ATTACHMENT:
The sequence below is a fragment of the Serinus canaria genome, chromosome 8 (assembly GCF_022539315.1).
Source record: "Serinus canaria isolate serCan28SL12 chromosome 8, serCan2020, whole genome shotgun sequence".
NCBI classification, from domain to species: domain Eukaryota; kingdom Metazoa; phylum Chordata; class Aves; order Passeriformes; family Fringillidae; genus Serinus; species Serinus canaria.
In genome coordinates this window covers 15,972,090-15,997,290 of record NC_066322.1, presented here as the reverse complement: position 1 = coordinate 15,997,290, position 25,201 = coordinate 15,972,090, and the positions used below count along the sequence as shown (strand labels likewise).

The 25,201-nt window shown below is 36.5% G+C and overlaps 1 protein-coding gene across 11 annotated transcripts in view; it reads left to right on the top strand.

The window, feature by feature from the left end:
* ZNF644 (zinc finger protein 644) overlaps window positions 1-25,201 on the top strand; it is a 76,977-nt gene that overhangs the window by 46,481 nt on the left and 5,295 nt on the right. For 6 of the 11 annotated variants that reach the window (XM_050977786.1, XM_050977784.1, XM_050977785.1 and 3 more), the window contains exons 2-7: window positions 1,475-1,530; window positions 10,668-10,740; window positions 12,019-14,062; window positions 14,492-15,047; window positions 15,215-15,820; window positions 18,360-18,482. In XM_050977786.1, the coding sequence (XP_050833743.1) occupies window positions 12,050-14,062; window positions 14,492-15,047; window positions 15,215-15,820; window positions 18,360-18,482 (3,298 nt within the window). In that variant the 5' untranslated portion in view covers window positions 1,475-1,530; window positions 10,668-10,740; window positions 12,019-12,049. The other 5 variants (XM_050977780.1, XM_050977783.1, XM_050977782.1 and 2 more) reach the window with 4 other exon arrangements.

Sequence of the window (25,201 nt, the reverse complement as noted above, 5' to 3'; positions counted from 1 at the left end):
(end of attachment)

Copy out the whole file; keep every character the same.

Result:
The sequence below is a fragment of the Serinus canaria genome, chromosome 8 (assembly GCF_022539315.1).
Source record: "Serinus canaria isolate serCan28SL12 chromosome 8, serCan2020, whole genome shotgun sequence".
NCBI classification, from domain to species: domain Eukaryota; kingdom Metazoa; phylum Chordata; class Aves; order Passeriformes; family Fringillidae; genus Serinus; species Serinus canaria.
In genome coordinates this window covers 15,972,090-15,997,290 of record NC_066322.1, presented here as the reverse complement: position 1 = coordinate 15,997,290, position 25,201 = coordinate 15,972,090, and the positions used below count along the sequence as shown (strand labels likewise).

The 25,201-nt window shown below is 36.5% G+C and overlaps 1 protein-coding gene across 11 annotated transcripts in view; it reads left to right on the top strand.

The window, feature by feature from the left end:
* ZNF644 (zinc finger protein 644) overlaps window positions 1-25,201 on the top strand; it is a 76,977-nt gene that overhangs the window by 46,481 nt on the left and 5,295 nt on the right. For 6 of the 11 annotated variants that reach the window (XM_050977786.1, XM_050977784.1, XM_050977785.1 and 3 more), the window contains exons 2-7: window positions 1,475-1,530; window positions 10,668-10,740; window positions 12,019-14,062; window positions 14,492-15,047; window positions 15,215-15,820; window positions 18,360-18,482. In XM_050977786.1, the coding sequence (XP_050833743.1) occupies window positions 12,050-14,062; window positions 14,492-15,047; window positions 15,215-15,820; window positions 18,360-18,482 (3,298 nt within the window). In that variant the 5' untranslated portion in view covers window positions 1,475-1,530; window positions 10,668-10,740; window positions 12,019-12,049. The other 5 variants (XM_050977780.1, XM_050977783.1, XM_050977782.1 and 2 more) reach the window with 4 other exon arrangements.

Sequence of the window (25,201 nt, the reverse complement as noted above, 5' to 3'; positions counted from 1 at the left end):